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An Oil Legend’s Biggest Hunt Ever: 10 Billion Barrels in Alaska


It’s hard to tell where the world ends here on the Alaska North Slope.

In the subzero twilight, when the Arctic winds snarl, snow and cloud stretch to every horizon in a seamless vault of spectral white. Beyond the tundra, five miles out on the frozen sea, oil workers from a tiny outfit called Caelus Energy have welded the drilling rig shut against trespassing polar bears.

“Spooky,” one of them says into the whiteness, and he’s right. The North Slope in February is beautifully, impossibly spooky.

This is where Jim Musselman hopes to save Alaska, or at least make a fortune trying.

In a shallow estuary called Smith Bay, Musselman’s flyspeck company will work to extract an astonishing 6 billion barrels of crude. The nearby tundra, Caelus says, could yield 4 billion more.

If Musselman is right—if he can actually make this happen—it would be nothing short of a miracle. Everyone in the state knows firsthand that the fracking revolution in the Lower 48 has crushed Alaskan oil, that ‘70s-era answer to OPEC. Four decades after the Trans Alaska Pipeline System went live, transforming the North Slope into a modern-day Klondike, many Alaskans fear the best days have passed. Jobs have vanished. The budget in Juneau is a disaster.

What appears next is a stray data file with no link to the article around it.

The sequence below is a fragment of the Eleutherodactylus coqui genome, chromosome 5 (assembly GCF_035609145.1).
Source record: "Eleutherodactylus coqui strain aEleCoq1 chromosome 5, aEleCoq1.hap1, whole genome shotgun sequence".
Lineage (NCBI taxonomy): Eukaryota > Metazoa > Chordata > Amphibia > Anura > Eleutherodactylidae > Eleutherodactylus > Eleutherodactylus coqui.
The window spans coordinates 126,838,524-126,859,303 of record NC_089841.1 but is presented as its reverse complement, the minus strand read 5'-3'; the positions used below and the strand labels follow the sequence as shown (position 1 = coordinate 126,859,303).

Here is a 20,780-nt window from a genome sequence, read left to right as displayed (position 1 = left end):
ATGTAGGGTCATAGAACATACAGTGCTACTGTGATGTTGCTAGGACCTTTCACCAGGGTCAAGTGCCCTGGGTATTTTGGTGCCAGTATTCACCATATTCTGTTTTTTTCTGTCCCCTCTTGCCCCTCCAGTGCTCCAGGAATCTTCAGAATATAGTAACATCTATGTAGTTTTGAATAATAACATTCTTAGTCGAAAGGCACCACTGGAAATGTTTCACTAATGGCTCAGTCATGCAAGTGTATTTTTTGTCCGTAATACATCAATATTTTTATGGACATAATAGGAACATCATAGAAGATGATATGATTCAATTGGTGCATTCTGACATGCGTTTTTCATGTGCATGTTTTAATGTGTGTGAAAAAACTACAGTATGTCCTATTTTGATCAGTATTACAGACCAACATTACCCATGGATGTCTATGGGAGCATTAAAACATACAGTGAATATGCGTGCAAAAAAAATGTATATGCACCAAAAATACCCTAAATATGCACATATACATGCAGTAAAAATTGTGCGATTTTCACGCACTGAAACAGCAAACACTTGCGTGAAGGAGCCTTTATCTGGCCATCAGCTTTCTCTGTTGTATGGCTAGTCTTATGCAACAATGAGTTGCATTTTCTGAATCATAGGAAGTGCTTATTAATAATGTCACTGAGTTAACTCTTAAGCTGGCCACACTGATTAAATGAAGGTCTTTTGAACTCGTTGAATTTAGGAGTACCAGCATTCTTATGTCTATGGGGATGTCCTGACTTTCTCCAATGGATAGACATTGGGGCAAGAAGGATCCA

And all of this, every last painful bit, comes down to oil, the state’s lifeblood. Hard economics are slowly rendering the Tans-Alaska obsolete. The great pipeline, and the money, are running low.

Which is why everyone from the governor down hopes Musselman can somehow pull this off.

“With an oil pipeline that is three-quarters empty, this is good news,” Governor Bill Walker said when word came of the Smith Bay find.

Good news, yes. But also a monumental challenge, and a monumentally expensive one. The closest pipeline is 125 frozen miles away. Linking up would cost roughly $800 million, Musselman says. That’s the cheap part. Actual production could run $10 billion over a decade. Even Musselman, a Texas oilman with a record of big discoveries, might have trouble raising that kind of money.